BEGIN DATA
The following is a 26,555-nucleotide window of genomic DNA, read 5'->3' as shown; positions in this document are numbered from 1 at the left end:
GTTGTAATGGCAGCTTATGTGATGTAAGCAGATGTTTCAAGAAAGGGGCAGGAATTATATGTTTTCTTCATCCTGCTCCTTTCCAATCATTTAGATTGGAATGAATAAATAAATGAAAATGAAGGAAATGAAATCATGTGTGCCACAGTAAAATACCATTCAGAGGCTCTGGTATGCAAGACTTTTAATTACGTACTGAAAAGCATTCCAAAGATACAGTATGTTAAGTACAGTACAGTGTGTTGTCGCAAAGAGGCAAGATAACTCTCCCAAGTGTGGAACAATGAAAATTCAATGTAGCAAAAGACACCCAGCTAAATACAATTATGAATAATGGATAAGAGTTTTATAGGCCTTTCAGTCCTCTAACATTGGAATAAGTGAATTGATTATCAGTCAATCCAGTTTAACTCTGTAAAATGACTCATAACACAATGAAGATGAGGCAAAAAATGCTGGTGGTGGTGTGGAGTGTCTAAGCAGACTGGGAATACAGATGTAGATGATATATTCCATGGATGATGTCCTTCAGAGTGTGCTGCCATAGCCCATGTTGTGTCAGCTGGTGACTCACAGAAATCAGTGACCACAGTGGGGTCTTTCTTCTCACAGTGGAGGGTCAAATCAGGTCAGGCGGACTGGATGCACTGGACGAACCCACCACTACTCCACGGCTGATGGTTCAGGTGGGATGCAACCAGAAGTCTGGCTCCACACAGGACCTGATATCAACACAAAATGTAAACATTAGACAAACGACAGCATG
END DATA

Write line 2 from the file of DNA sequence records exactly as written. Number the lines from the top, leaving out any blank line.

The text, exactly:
GTTGTAATGGCAGCTTATGTGATGTAAGCAGATGTTTCAAGAAAGGGGCAGGAATTATATGTTTTCTTCATCCTGCTCCTTTCCAATCATTTAGATTGGAATGAATAAATAAATGAAAATGAAGGAAATGAAATCATGTGTGCCACAGTAAAATACCATTCAGAGGCTCTGGTATGCAAGACTTTTAATTACGTACTGAAAAGCATTCCAAAGATACAGTATGTTAAGTACAGTACAGTGTGTTGTCGCAAAGAGGCAAGATAACTCTCCCAAGTGTGGAACAATGAAAATTCAATGTAGCAAAAGACACCCAGCTAAATACAATTATGAATAATGGATAAGAGTTTTATAGGCCTTTCAGTCCTCTAACATTGGAATAAGTGAATTGATTATCAGTCAATCCAGTTTAACTCTGTAAAATGACTCATAACACAATGAAGATGAGGCAAAAAATGCTGGTGGTGGTGTGGAGTGTCTAAGCAGACTGGGAATACAGATGTAGATGATATATTCCATGGATGATGTCCTTCAGAGTGTGCTGCCATAGCCCATGTTGTGTCAGCTGGTGACTCACAGAAATCAGTGACCACAGTGGGGTCTTTCTTCTCACAGTGGAGGGTCAAATCAGGTCAGGCGGACTGGATGCACTGGACGAACCCACCACTACTCCACGGCTGATGGTTCAGGTGGGATGCAACCAGAAGTCTGGCTCCACACAGGACCTGATATCAACACAAAATGTAAACATTAGACAAACGACAGCATG